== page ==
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Death and Dying, Rituals and Afterlife, Beliefs of the Ancient Greeks
Pages 6 (1506 words)
In every culture there exists some special attention allocated to death and beliefs associated with death. One of the earliest activities of man deals with death, the taboos linked to death and the last respects given to those who have died.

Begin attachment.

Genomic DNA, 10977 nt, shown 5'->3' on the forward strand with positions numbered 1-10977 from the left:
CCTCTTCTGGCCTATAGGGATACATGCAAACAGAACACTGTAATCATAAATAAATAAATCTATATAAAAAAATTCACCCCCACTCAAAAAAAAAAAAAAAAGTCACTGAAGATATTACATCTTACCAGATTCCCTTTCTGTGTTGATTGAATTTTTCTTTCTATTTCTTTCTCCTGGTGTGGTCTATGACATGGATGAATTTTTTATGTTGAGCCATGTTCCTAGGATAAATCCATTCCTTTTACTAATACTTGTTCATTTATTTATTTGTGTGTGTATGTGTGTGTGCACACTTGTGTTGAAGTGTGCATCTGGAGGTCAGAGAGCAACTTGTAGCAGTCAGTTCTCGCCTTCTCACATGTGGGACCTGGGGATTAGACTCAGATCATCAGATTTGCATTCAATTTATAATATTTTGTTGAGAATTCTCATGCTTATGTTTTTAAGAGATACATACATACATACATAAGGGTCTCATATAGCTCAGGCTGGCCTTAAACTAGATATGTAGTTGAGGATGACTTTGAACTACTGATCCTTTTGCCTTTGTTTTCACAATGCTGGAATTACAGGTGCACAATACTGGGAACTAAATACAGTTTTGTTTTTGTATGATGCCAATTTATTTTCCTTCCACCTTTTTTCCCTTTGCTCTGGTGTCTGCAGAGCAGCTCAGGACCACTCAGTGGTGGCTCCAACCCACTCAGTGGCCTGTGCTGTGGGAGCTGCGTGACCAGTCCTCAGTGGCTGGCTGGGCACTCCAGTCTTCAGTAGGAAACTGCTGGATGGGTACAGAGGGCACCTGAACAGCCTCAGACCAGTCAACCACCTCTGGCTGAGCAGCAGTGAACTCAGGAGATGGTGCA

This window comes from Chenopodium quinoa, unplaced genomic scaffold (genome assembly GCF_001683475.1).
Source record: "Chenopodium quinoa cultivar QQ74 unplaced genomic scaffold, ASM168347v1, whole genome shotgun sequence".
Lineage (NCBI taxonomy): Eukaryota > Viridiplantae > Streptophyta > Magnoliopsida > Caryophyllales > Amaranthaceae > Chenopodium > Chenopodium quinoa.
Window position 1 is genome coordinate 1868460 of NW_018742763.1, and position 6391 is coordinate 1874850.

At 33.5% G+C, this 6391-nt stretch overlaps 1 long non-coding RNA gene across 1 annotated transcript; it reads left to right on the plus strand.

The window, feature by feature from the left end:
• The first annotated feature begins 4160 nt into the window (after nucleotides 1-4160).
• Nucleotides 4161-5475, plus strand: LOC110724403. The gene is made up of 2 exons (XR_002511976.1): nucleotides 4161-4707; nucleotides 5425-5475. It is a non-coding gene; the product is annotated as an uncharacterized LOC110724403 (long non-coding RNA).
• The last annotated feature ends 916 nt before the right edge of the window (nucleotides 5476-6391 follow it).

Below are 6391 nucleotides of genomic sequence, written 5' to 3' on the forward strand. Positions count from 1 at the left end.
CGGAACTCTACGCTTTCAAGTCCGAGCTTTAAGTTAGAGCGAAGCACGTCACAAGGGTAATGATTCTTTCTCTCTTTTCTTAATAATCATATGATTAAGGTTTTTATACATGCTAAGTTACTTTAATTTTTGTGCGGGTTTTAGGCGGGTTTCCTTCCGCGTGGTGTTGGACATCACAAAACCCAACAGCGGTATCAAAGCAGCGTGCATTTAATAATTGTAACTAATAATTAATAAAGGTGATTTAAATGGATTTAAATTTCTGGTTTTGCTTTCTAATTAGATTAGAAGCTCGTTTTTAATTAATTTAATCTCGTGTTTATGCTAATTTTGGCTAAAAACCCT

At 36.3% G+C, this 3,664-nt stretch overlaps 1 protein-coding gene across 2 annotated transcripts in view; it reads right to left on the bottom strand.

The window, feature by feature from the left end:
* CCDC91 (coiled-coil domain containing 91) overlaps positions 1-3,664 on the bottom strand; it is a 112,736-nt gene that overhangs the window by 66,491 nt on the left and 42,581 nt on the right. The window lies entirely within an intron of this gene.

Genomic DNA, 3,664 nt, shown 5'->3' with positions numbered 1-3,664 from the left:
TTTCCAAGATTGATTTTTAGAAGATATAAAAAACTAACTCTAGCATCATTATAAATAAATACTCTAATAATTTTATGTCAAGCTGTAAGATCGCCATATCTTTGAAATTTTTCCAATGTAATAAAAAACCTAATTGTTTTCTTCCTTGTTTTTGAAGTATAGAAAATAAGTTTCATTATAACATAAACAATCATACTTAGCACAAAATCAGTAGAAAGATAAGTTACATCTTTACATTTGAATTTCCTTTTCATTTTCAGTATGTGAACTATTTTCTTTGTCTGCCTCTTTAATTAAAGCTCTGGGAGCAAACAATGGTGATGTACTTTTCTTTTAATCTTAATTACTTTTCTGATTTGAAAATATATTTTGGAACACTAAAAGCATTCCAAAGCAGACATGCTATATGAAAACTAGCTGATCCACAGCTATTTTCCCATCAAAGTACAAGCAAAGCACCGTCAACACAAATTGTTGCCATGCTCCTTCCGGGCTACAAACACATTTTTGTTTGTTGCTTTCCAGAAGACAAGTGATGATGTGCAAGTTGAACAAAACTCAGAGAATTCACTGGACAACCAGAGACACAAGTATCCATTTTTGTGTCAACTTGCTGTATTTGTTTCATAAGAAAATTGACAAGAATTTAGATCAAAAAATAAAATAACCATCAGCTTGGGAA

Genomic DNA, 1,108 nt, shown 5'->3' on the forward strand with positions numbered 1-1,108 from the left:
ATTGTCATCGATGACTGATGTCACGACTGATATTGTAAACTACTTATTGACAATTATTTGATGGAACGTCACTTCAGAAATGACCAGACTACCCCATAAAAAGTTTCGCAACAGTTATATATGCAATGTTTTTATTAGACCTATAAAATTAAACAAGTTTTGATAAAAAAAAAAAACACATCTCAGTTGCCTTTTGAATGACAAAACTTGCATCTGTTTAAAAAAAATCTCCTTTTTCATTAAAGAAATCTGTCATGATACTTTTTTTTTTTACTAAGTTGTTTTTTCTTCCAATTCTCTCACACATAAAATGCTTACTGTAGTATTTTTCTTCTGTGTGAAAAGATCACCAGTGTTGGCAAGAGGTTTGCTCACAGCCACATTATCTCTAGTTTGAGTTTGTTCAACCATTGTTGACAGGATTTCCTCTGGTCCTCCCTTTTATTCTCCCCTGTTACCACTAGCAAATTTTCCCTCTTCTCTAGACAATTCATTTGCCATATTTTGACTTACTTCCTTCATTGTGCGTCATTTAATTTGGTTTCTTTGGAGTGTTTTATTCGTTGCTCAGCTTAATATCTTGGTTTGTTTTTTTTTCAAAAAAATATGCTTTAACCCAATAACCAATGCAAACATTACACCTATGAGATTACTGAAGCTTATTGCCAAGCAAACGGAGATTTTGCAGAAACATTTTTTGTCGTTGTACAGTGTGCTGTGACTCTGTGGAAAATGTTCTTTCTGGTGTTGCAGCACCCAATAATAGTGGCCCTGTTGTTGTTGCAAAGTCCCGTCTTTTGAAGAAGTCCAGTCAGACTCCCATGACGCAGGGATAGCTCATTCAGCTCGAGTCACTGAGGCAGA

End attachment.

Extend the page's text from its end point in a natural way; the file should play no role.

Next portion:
The ancient Greek had several beliefs related to the dead and dying, they had strong beliefs and rites which reflected the role of human soul, location and actions believed to have occurred after death and as a result they formulated strict rituals which were to be performed after a person died and their beliefs: which were interconnected with death played a fundamental role during the death rituals (Taylor 39-51). The funerals of the ancient Greek consisted of three acts which were observed to the minute detail. These acts comprised of the procedures of laying down the deceased’s body, the procession to the grave yard, and the actual burial of the cremated remains of the dead. Similar to most funerals in today’s civilized world; the ancient Greek displayed family wealth and kinship ties. It was both a ceremony and much like a social event to bid farewell to the dead as well as an act of consolation to the family of the deceased. However, this was a function that displayed the family’s wealth and kinship, it was further a rite of passage from the living soul to the afterlife and the main purpose was to support the soul along its journey to afterlife. ...
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